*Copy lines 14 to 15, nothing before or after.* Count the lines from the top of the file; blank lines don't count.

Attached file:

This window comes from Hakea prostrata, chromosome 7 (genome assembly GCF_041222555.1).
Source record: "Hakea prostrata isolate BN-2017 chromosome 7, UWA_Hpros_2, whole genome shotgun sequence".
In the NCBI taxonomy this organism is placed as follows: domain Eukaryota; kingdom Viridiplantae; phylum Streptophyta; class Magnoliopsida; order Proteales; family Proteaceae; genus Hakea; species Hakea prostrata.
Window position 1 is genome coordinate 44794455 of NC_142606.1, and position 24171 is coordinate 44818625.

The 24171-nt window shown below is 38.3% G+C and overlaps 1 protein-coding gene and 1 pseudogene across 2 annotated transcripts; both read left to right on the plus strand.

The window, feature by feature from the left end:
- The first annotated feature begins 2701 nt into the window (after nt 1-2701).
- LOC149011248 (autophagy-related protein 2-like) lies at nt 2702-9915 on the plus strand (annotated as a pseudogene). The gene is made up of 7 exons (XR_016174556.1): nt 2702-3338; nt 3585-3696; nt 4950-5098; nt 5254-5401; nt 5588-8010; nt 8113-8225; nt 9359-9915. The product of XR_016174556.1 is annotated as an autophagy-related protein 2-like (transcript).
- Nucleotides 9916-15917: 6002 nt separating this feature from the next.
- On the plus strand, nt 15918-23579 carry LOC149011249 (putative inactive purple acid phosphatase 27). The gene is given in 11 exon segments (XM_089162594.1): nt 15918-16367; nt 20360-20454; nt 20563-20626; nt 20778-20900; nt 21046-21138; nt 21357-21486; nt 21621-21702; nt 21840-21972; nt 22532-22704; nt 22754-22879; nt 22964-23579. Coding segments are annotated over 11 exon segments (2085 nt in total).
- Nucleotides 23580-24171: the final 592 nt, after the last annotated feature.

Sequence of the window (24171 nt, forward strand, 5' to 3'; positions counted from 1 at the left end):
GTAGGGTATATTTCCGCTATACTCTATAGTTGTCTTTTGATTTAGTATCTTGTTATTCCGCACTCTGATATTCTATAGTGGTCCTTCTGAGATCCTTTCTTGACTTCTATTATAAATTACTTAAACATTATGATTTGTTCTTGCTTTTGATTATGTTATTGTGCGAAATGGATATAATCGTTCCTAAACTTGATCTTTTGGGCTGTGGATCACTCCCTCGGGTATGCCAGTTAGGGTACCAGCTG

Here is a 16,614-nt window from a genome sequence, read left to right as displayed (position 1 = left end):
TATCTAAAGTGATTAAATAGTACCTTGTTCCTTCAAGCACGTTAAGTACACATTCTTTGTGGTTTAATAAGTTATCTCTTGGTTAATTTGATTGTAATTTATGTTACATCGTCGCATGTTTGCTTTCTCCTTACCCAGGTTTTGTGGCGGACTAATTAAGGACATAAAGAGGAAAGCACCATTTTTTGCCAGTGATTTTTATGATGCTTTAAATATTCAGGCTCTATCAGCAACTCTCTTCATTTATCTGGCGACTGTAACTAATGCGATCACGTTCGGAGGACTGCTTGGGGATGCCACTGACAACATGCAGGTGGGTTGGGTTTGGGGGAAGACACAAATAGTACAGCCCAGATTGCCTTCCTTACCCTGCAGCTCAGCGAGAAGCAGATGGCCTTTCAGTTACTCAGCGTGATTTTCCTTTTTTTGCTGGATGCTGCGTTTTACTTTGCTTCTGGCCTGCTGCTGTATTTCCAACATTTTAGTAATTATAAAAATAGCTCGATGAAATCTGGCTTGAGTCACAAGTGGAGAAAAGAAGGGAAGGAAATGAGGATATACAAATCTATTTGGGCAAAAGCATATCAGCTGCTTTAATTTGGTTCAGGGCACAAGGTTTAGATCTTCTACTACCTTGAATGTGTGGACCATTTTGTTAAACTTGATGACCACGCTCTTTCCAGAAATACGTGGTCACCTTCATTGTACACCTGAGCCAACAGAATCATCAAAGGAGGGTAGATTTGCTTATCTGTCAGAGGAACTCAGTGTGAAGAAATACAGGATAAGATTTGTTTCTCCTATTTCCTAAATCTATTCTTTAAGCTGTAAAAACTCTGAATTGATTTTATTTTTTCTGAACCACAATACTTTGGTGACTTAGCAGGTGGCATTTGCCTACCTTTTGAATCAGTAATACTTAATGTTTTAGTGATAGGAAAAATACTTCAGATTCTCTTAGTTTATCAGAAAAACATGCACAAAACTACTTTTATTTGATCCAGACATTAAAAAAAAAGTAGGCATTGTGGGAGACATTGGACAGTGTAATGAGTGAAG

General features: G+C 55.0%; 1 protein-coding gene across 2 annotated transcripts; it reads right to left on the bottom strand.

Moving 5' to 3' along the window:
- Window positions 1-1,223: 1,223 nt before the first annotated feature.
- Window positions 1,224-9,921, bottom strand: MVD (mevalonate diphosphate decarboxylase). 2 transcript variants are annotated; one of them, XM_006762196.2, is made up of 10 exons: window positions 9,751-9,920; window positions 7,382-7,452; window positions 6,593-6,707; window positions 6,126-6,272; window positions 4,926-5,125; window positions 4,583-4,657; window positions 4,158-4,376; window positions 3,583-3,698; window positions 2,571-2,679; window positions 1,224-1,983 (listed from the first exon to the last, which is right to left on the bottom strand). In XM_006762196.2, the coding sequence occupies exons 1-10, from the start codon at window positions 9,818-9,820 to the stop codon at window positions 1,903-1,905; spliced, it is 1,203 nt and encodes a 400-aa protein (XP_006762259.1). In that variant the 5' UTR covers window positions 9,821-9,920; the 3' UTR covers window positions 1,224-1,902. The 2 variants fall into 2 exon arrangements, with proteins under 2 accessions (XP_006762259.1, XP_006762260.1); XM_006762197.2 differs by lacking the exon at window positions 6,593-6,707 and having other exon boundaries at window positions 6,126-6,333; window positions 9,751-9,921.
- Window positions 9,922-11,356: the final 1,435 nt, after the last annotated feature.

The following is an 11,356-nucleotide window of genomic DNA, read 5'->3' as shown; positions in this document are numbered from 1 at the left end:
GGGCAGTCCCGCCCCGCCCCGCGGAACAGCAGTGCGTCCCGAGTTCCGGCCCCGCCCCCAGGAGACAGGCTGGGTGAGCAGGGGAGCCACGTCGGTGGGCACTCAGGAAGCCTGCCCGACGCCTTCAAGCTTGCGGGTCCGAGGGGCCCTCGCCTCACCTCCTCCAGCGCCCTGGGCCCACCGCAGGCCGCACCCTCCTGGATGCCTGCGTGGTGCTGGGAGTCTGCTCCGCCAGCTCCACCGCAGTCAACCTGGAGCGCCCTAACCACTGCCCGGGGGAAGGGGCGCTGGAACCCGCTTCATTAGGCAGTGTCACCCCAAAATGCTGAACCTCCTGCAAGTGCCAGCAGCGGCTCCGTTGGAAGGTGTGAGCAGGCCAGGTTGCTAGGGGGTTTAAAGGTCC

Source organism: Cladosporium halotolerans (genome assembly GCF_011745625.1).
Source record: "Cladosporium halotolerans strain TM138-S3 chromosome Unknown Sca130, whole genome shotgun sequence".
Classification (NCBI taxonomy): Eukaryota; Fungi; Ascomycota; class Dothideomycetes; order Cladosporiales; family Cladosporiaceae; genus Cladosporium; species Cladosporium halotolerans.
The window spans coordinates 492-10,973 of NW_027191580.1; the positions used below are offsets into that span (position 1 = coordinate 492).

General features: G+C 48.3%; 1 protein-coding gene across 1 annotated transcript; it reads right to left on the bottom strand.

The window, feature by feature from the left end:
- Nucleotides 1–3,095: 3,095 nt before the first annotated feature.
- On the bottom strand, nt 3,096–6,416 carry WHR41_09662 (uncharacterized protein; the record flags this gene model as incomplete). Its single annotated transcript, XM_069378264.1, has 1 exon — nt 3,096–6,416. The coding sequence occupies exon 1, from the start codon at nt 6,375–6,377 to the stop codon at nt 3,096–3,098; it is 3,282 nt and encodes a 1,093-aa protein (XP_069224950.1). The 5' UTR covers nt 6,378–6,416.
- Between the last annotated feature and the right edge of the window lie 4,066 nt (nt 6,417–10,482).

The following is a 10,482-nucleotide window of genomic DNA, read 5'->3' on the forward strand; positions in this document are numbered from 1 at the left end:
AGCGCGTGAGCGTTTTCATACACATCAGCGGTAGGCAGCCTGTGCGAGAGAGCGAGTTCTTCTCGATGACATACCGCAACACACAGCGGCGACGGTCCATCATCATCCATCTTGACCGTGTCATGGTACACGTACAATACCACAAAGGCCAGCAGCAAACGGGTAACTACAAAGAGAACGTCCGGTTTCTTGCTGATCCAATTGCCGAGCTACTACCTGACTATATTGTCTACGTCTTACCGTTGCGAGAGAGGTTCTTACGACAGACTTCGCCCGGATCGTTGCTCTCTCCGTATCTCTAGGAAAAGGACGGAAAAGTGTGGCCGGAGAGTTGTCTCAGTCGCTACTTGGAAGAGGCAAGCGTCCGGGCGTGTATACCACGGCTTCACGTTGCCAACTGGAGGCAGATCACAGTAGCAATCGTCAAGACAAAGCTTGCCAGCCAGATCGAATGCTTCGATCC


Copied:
Here is a 16,614-nt window from a genome sequence, read left to right as displayed (position 1 = left end):
TATCTAAAGTGATTAAATAGTACCTTGTTCCTTCAAGCACGTTAAGTACACATTCTTTGTGGTTTAATAAGTTATCTCTTGGTTAATTTGATTGTAATTTATGTTACATCGTCGCATGTTTGCTTTCTCCTTACCCAGGTTTTGTGGCGGACTAATTAAGGACATAAAGAGGAAAGCACCATTTTTTGCCAGTGATTTTTATGATGCTTTAAATATTCAGGCTCTATCAGCAACTCTCTTCATTTATCTGGCGACTGTAACTAATGCGATCACGTTCGGAGGACTGCTTGGGGATGCCACTGACAACATGCAGGTGGGTTGGGTTTGGGGGAAGACACAAATAGTACAGCCCAGATTGCCTTCCTTACCCTGCAGCTCAGCGAGAAGCAGATGGCCTTTCAGTTACTCAGCGTGATTTTCCTTTTTTTGCTGGATGCTGCGTTTTACTTTGCTTCTGGCCTGCTGCTGTATTTCCAACATTTTAGTAATTATAAAAATAGCTCGATGAAATCTGGCTTGAGTCACAAGTGGAGAAAAGAAGGGAAGGAAATGAGGATATACAAATCTATTTGGGCAAAAGCATATCAGCTGCTTTAATTTGGTTCAGGGCACAAGGTTTAGATCTTCTACTACCTTGAATGTGTGGACCATTTTGTTAAACTTGATGACCACGCTCTTTCCAGAAATACGTGGTCACCTTCATTGTACACCTGAGCCAACAGAATCATCAAAGGAGGGTAGATTTGCTTATCTGTCAGAGGAACTCAGTGTGAAGAAATACAGGATAAGATTTGTTTCTCCTATTTCCTAAATCTATTCTTTAAGCTGTAAAAACTCTGAATTGATTTTATTTTTTCTGAACCACAATACTTTGGTGACTTAGCAGGTGGCATTTGCCTACCTTTTGAATCAGTAATACTTAATGTTTTAGTGATAGGAAAAATACTTCAGATTCTCTTAGTTTATCAGAAAAACATGCACAAAACTACTTTTATTTGATCCAGACATTAAAAAAAAAGTAGGCATTGTGGGAGACATTGGACAGTGTAATGAGTGAAG